The structure was stripped of all combustible components, locking mechanisms, drawers and drawer railings. This involved a reasonable amount of angle grinding work.
Two hinged doors were made by pairing the front metal panels of the four original cabinet drawers. Simple swivelling door lock mechanisms were made out of strips of metal from the original file drawer support rods.
Heating elements, still with their heat reflective enclosures, electrics and dial switches intact, were removed from the outer housings of two disused room bar heaters. It should be noted that these were the older style heaters with ceramic element heating bars as opposed to the newer infra-red bar heaters. (True heater bars use hot tungsten wires that transfer their heat to a ceramic core. This in turn heats the oven air. Infra red heaters however, do not heat air directly. They only heat objects and surfaces which are subject to the infra red radiation. Infra red elements do not directly heat air themselves.)
Rectangular holes the same size as the element enclosures were cut into the side of the oven and the heating elements were attached securely.
An insulated false floor was made in the base of the filing cabinet in an effort to stop heat loss into the cold workshop floor during operation (and to prevent the risk of fire if the floor got too hot).
Sheet metal from the base of the original drawers was cut, bent and shaped to form outer protective enclosures for the heating elements. The same was done to protect and securely hold the electrics of the on/off dial switches. All of the fabricated enclosures were riveted to the outside of the newly transformed DIY oven.
All significant holes which could allow air to escape the oven were sealed with strips of heat safe 100% aluminium tape.
All doors and walls of the cabinet were then lined with a continuous initial layer of standard aluminium kitchen foil (shiny side facing in), using heat safe aluminium tape again to stick the sheets in place.
Matted fibreglass sheet was cut to approximate size and was snugly fitted to all internal surfaces and walls of the filing cabinet. We ensured the fibreglass matting was well overlapped in all corners.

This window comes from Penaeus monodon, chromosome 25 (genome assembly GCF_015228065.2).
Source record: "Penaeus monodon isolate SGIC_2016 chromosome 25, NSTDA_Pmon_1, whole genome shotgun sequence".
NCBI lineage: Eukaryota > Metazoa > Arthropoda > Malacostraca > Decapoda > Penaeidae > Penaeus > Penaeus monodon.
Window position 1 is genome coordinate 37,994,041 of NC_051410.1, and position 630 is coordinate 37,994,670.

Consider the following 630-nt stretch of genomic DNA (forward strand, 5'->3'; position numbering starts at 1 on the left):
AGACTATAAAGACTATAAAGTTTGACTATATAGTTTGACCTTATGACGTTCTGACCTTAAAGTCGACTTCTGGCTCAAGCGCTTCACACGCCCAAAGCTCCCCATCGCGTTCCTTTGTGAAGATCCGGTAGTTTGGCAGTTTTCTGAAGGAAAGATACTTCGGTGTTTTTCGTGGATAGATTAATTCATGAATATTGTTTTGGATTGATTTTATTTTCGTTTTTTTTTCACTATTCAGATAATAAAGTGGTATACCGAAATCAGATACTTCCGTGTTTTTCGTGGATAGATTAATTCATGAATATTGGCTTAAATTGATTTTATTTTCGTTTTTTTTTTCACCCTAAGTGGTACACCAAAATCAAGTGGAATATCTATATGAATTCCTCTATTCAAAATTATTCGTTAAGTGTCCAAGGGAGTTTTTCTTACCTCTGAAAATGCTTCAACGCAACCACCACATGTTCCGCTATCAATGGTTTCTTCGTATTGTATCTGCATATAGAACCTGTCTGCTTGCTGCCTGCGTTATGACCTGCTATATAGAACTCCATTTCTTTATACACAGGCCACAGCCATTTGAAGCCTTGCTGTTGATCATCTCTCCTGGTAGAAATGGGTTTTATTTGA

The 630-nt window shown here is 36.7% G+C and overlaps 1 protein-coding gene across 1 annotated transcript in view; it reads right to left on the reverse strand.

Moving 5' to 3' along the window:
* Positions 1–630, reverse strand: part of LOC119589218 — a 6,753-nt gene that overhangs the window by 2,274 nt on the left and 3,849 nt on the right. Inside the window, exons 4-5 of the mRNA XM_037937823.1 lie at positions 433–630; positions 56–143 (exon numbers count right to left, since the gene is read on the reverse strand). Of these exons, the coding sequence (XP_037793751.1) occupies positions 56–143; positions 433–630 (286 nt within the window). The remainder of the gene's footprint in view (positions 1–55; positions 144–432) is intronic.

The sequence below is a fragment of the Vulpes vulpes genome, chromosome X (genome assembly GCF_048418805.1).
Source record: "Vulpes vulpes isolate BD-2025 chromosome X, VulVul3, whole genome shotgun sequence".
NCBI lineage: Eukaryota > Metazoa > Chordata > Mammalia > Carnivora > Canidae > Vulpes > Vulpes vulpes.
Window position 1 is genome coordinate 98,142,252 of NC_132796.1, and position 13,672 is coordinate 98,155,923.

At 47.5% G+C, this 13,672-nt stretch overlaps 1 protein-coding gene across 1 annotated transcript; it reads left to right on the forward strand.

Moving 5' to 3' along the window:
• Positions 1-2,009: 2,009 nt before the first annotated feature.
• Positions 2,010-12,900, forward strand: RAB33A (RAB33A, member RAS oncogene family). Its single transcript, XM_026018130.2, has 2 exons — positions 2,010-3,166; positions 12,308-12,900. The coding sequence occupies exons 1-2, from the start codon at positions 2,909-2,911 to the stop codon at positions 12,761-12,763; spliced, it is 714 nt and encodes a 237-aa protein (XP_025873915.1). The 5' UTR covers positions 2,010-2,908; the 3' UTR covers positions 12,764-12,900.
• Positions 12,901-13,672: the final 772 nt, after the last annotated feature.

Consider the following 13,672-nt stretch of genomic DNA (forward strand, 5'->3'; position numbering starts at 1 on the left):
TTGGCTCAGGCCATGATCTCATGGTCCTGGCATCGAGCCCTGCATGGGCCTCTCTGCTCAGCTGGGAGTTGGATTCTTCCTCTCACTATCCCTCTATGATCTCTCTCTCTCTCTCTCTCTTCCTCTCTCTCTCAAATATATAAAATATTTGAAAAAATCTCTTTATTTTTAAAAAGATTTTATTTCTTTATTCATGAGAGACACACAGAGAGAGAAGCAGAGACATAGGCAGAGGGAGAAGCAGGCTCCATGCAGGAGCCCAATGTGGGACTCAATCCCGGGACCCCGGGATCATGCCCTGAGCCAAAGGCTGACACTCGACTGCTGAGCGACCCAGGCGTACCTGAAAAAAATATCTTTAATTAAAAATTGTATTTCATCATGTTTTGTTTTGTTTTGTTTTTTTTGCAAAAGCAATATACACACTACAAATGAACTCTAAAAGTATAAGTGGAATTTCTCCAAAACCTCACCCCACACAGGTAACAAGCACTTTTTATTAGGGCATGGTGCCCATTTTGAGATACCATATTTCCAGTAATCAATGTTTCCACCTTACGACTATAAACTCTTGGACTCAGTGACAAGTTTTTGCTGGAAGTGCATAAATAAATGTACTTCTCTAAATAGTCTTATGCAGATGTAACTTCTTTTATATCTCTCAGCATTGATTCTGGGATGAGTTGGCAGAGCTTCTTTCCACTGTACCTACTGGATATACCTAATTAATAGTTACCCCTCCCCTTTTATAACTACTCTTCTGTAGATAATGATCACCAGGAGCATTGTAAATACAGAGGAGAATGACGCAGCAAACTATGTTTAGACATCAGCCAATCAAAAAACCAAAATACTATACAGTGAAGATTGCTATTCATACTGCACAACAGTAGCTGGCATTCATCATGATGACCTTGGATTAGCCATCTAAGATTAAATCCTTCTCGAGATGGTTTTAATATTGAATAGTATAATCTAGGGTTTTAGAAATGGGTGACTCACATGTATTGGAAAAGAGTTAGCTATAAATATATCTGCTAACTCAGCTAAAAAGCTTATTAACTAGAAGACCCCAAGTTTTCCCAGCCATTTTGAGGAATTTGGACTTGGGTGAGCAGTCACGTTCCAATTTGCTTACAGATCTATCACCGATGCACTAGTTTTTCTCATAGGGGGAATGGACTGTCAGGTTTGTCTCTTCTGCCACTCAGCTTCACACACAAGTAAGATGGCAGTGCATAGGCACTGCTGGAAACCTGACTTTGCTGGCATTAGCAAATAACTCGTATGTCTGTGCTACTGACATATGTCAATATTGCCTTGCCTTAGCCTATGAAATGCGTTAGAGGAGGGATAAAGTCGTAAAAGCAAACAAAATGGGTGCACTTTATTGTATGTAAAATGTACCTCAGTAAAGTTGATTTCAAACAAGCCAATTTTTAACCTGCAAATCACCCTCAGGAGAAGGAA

Drill holes were made in the metal walls of the oven and rivets were used to hold the fibreglass matting firmly in place with the aid of metal stay backing plates (made of strips of scrap metal).
At least two layers of fibreglass matting were fixed to all inner walls of the oven. Loose edges of the matting in the corners of the filing cabinet, etc, were also fastened down securely using strategically placed and riveted metal stays.
A second continuous layer of aluminium foil was then applied over top of the fibreglass matting on all sides and doors and again sealed with aluminium tape. Rolls of fibreglass matting covered with aluminium tape were used to form effective door seals.
The aluminium foil and fibreglass matting sheet insulation arrangement proved to be extremely effective.
All further potential heat leaks around the doors, edges of elements, enclosures, inspection hatch, etc, were inspected and sealed with insulation and heat safe aluminium tape to ensure thermal efficiency.
A hole for an inspection hatch was cut into the top of the upper door. Two lengths of aluminium railing was used as the upper and lower slide guides of the hatch and a piece of rectangular scrap sheet metal with a bolt punched through it was used for the inspection hatch door itself.